The syllogism goes -
1. Socialism has been a failure everywhere it has been tried;
2. This fact is known and everyone acknowledges this (including the socialists); and
3. We need to try more socialism.
So... where does it end. When do we finally admit that no matter how often we try to make socialist idea work that we will never succeed?
Socialism, I guess it is the definition for insanity now.
Saturday, 12 February 2011
The definition of insanity... Doing the same actions again and again and expecting different results.
The syllogism goes -
Posted by Craig Wright at Saturday, February 12, 2011
The error made in the argument that free movements of people will "take our jobs" is that of a fixed labour pie.
There is an infinite amount of labour. There is always more to be done (and that is productive work and not building pyramids and holes to be filled) and as many people as there are, there will always be more to do.
The secret is not to distribute labour, but to allow it to flourish competitively.
This is a further argument against government regulation (as opposed to emergent rules in markets). Regulation imposes additional barriers to entry. It makes any business more capital intensive. The end result being fewer but larger companies and corporations. It forces the small entrepreneur from the market.
This has a couple effects. First, those small entrepreneurial businesses are generally (more than the mean) those who are the most innovative. It is a necessary condition to compete with the larger entrenched player. You create a better mousetrap or a more cost effective process.
Regulations also directly discourage entrepreneurship and innovation. They fix rules. Emergent market rules are fluid and change over time (as does common law). Regulations are reactionary. They change after an event. This is, they do not bend but stay rigid to the point where they break and are replaced (again subsequent to the event).
The effect is to maintain the status quo and slow the process of creative destruction.
Many businessmen and capitalists support this as they are in the entrenched position. This is the state of the US car industry and many of the banks. In place of having them provide what people want, they are allowed to continue in loss making practices that will result in more calls for bailouts down the track. This is rent seeking behavior.
Newer and better comes in time.
The argument that the good is pushed aside is commonly made. Beta video, the alternatives to the qwerty keyboard and other fallacies are used to support this. Beta was only "better" than VHS for a small section of the community. For most people, VHS actually had more advantages (such as in recording movies at home from TV).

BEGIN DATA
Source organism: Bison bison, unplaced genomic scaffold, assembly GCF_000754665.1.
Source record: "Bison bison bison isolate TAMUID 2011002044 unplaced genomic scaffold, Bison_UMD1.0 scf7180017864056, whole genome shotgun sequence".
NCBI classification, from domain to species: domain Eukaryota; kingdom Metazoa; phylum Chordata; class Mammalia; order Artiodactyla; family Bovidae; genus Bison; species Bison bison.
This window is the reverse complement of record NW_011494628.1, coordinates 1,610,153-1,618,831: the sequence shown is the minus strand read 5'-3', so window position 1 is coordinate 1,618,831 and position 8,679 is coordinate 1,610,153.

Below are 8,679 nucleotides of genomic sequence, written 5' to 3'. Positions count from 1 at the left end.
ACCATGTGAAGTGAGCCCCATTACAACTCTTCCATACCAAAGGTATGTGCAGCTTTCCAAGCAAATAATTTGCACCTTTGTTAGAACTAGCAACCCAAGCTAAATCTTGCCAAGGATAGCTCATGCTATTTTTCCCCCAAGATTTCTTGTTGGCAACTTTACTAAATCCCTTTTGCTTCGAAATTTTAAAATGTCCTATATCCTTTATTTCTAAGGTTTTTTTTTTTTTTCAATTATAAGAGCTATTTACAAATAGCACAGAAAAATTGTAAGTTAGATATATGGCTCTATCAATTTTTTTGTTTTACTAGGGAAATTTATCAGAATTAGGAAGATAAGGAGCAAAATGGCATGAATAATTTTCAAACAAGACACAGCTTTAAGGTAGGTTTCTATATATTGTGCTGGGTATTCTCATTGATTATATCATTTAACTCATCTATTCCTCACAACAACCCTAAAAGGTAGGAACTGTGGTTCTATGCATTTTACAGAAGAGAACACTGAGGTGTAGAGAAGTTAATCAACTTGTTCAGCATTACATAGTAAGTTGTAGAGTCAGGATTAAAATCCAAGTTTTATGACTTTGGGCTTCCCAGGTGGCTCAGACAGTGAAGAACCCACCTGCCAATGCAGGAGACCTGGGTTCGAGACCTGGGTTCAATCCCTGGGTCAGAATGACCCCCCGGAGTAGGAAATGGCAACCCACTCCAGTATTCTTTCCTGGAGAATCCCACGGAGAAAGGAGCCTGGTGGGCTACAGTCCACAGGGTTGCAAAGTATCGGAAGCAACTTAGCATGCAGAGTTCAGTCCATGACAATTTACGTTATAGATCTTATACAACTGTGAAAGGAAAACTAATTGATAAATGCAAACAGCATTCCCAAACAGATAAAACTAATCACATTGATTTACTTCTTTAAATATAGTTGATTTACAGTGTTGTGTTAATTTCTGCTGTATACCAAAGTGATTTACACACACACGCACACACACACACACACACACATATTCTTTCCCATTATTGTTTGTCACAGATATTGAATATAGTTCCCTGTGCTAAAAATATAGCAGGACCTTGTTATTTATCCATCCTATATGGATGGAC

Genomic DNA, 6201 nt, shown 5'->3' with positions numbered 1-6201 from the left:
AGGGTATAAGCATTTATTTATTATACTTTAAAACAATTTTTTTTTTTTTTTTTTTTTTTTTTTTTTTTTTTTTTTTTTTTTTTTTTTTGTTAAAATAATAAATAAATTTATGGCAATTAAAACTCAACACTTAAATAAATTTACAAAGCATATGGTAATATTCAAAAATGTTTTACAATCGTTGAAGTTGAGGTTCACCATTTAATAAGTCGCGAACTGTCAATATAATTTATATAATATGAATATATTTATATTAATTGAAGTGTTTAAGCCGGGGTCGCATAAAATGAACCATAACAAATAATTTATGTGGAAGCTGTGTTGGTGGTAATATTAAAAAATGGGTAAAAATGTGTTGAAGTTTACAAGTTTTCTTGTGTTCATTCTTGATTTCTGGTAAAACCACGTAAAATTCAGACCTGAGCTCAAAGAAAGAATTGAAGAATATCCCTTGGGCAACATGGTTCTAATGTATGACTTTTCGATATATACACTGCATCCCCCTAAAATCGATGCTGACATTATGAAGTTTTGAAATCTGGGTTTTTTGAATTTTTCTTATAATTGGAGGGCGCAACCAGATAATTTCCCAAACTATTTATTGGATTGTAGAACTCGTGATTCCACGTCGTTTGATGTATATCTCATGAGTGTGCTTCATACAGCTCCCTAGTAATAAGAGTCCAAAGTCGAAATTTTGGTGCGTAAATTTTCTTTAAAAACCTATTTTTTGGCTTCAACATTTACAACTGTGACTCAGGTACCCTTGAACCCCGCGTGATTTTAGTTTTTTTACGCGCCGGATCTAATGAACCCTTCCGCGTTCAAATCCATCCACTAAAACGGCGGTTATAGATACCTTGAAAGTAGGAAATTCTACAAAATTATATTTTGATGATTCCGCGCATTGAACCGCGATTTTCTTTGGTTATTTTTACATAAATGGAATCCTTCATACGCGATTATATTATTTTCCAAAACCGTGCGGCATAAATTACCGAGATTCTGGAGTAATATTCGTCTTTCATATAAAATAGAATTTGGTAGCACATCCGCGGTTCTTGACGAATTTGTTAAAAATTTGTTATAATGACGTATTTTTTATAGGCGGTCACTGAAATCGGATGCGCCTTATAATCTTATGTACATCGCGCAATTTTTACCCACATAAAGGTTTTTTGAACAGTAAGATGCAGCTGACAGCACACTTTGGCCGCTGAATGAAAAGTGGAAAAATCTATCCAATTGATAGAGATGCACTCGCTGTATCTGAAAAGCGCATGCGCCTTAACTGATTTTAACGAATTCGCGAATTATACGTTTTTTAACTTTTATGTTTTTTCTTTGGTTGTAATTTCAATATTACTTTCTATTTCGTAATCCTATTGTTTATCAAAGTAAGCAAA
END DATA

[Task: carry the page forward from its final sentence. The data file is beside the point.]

The touted superiority of the alternatives to the qwerty keyboard all failed to be demonstrated in independent experiments. It was not a failure due to the distributed base, they just did not hold to the claims.
I was not always a free market proponent, but over time I have not seen any intervention that provided a net benefit in the long term. It is the analysis of the issue that drove me this way.
Posted by Craig Wright at Saturday, February 12, 2011
Friday, 11 February 2011
As I have stated in a previous post and BASED ON KEYNESIAN dogma why not PAY people to sit and watch TV as long as it is PAY FOR VIEW. They are consuming! They are ideal Keynesian. They do not even have to fill the holes or leave those ugly pyramids.
New policy, we "employ" people to watch pay for view and write commentaries on it. These commentaries go into a trash bin (electronic) and are never read, but the practice writing and using computers educates people and stimulates the economy as people are being paid.
We may be stealing from the productive to make labour, but hey, we are stimulating the economy!
I doubt many people have actually analysed the original working papers and suppositions that Keynes used? I have, as a mathematician and statistician.
I think I may start actually going over these one by one in the coming weeks and showing that they have not been based on anything but intuition.
I have a copy of a paper, "The failure to be factual". It covers Marx and Freud and a couple others. It should have covered Keynes. I will demonstrate line by line through Keynes' writing just why in the coming weeks.
I will start with the "paradox of thrift" and demonstrate the errors in the mathematics. The conflicting and sloppy suppositions and logical contradictions.